Mud, sweat and tears

A new book by Leonard Todd, “Carolina Clay: The Life and Legend of the Slave Potter Dave,” explores the eccentric (for the times) upbringing and education of an exceptionally talented country potter. Dave had the misfortune to be born into a society who saw his value only as a beast of burden — not as a man or an artist.

“Edgefield was a center of pottery manufacturing in the 19th century and Dave was one of the most talented of the slave potters who lived here,” said Todd. Some of Dave’s pots could hold 40 gallons.

Dave, who took the surname Drake after emancipation, was a literate man in a time when educating slaves was not simply frowned upon but criminalized. For that reason, the vast majority of Drake’s work was unsigned. But when it was — oh, how he signed it. With verse and witticisms that endear the obviously intelligent potter to the people who admire both the size and durability of his work, but also the acetic artistry, reminiscent of the Shaker aesthetic.

“One of them that I like especially refers to the very jar he was working on: ‘A very large jar which has four handles/fill it with fresh meats then light the candles,’” Todd said.

The author — urged by the discovery that his ancestors had enslaved the potter — moved into an apartment in the downtown section of Edgefield to research and write this book.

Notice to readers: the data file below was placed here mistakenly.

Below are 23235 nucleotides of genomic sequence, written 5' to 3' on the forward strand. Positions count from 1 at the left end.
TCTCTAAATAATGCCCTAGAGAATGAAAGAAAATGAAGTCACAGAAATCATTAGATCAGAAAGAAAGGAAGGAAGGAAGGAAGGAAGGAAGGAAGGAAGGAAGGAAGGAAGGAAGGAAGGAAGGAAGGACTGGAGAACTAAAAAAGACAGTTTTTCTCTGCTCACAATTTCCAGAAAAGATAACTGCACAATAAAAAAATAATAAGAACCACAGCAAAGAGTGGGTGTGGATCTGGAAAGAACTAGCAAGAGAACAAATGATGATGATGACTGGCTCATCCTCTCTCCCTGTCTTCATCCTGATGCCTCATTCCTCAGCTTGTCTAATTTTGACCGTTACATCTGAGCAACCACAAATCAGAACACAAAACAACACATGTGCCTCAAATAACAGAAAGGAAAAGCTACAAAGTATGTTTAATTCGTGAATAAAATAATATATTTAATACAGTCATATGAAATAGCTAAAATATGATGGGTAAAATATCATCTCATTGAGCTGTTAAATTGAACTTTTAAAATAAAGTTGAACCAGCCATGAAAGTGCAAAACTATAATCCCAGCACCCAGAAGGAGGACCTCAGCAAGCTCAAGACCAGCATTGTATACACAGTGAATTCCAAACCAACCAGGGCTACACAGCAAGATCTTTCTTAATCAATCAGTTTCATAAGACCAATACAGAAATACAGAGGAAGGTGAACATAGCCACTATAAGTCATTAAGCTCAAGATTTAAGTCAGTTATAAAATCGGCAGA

Although not much is known about the specifics of Drake, Todd seems to have left no shard unturned.

Todd doesn’t just focus on the potter; he talks about his family’s story, antebellum culture, the timely methods of industry and economy, and the winds of change that swept through the South.

It’s a touching, sweeping story — but there is a weakness in its telling. Todd is stymied by the scarcity of knowledge about Drake’s life, as researchers have been for the last century, and thus he relied on the “Hollywood” method of research. It involves a great deal of speculation — in Todd’s case, most of it educated guessing based on what is known about the people around Drake and the most likely scenarios that would play out based on Drake’s status in society. The speculations start early, and Todd makes no attempt to hide them. A reader who does not read this story with a critical eye could come away from it with a warped view of reality.

The life and times of David Drake — irreverently known as “Dave the Slave” — is not a story that fits into what we know of South Carolina before the American Civil War. Instead of being a good example of the culture of the time, his story stands out for being an anomaly — a welcome anomaly.

Leonard Todd

Author, “Carolina Clay: The Life and Legend of the Slave Poter Dave”
Wednesday, Jan. 7
Augusta Museum of History
11:30 a.m. Refreshments
12:30 p.m. lecture
$3, free for members


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